South Korea’s “Garlic Girls” curling team were exploited by their coaches who stole tens of thousands of dollars of prize money from the Olympic medal-winners, the sports ministry said Thursday.
The curlers, who come from a town famous for garlic farming, were rank outsiders at South Korea’s Pyeongchang Games last year, but became a media sensation as they swept their way to Olympic silver.
But last November they publicly accused their coaches of verbal abuse and intrusive control and claimed they had not received their prize money from previous competitions, prompting public outrage and a probe by the sports ministry.
The team claimed the coaches were running Korean curling like a family fiefdom: the husband of their head coach, Kim Min-jung, is a former national men’s team coach, while her father Kim Kyung-doo is a former vice president of the Korean Curling Federation (KCF).
Following a five-week investigation, the sports ministry said Thursday that the allegations made by the curlers were “mostly true”.
“It was confirmed that there was excessive control over privacy by the coaches… who strongly berated the athletes if they spoke with their previous coaches or athletes from other teams,” the ministry said, adding that the coaches censored gifts and fan letters.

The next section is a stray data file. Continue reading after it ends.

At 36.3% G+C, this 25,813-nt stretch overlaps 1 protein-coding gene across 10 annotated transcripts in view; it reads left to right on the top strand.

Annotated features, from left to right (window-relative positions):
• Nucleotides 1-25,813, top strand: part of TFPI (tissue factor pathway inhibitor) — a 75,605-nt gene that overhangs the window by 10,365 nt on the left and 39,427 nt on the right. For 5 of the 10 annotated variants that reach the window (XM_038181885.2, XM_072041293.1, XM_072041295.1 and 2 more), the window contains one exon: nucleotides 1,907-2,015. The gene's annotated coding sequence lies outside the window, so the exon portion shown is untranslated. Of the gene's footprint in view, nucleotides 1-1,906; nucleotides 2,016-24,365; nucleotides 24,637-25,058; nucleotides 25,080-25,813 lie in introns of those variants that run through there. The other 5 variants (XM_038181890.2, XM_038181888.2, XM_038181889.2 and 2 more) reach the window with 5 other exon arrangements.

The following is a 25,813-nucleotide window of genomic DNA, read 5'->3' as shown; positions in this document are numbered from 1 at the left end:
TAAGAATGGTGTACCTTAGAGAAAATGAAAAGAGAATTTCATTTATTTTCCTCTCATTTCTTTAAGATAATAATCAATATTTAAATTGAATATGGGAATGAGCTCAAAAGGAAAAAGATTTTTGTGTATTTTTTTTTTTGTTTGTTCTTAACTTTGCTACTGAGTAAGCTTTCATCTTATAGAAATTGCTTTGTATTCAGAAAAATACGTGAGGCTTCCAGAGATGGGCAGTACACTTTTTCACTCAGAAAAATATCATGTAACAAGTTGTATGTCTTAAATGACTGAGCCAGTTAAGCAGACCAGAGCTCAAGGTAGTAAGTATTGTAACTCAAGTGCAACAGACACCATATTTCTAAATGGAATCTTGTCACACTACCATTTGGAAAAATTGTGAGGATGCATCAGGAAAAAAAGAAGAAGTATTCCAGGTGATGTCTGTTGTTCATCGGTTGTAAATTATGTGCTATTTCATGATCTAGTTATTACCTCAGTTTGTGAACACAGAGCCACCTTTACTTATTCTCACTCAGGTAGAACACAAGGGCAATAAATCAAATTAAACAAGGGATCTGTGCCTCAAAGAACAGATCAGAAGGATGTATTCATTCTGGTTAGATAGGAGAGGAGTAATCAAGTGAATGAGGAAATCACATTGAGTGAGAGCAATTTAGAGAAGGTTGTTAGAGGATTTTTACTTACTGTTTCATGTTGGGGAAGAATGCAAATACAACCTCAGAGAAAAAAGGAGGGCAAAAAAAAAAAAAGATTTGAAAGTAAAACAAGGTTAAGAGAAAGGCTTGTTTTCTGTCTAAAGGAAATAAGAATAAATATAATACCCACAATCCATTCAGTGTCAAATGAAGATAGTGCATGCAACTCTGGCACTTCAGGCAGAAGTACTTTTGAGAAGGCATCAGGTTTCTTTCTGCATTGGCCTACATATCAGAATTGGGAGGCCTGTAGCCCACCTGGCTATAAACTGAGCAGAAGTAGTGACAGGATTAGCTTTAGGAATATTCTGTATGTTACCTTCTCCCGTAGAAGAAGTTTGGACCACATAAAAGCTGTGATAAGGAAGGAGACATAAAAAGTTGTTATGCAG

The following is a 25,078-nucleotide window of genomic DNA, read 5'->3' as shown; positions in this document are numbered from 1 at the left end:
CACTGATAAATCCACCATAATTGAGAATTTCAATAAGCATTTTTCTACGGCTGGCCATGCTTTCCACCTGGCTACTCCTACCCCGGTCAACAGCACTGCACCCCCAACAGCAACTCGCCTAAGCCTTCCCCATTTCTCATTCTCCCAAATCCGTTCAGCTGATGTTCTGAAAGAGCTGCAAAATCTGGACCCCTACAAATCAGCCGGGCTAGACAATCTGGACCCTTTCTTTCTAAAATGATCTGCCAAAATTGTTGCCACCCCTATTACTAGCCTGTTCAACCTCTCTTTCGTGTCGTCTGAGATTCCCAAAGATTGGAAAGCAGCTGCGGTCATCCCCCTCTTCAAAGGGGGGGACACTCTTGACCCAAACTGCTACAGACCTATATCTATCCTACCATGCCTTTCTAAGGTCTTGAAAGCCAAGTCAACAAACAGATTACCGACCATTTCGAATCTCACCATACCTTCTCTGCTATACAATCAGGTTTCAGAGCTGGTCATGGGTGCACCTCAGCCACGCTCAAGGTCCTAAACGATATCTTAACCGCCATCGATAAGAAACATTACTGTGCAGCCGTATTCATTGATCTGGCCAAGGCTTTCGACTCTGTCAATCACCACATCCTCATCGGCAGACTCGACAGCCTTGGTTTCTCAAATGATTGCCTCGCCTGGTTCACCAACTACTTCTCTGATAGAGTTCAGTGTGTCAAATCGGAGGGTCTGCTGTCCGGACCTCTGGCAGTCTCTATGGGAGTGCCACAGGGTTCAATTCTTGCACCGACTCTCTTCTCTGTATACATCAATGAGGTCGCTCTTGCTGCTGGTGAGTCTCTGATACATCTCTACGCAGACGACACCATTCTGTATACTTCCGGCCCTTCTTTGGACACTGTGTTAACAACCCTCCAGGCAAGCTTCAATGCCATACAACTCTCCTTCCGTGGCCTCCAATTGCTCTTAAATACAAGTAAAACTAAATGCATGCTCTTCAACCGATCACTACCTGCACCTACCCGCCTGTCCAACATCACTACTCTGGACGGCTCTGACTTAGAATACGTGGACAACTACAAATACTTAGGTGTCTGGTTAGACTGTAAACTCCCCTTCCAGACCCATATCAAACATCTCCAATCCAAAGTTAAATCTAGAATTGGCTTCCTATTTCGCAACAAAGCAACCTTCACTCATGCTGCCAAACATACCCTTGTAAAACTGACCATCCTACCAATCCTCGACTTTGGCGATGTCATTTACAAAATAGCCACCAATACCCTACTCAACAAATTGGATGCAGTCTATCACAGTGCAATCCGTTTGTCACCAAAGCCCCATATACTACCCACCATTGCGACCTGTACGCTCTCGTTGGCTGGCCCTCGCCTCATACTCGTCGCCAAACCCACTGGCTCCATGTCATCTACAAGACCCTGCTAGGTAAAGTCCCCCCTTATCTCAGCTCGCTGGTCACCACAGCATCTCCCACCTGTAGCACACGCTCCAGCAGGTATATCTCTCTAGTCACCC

The curlers were not paid properly as the coaches had “mismanaged” around 94 million won (US$83,500) of the team’s income, it said.
They also embezzled around 30 million won, according to the ministry.
The probe also found that the coaches had evaded taxes and hired unqualified family members to work on the national team.
The ministry said the case will be taken to the police.
The curlers are also known as “Team Kim” for their shared surname, and use food-based nicknames for ease of identification: the captain is Annie — a brand of yogurt — while Kim Yeong-mi is Pancake, Kim Kyeong-ae is Steak, Kim Seon-yeong is Sunny — as in “sunny side up” — and Kim Cho-hee is Chocho, a type of cookie.
The team’s giant-killing feats at the Olympics, despite limited funding, boosted the popularity of their little-known sport in South Korea.
But despite their Olympic silver they failed to win the national trials in August, ruling them out of international competition and sending them plummeting down the world rankings as a result.
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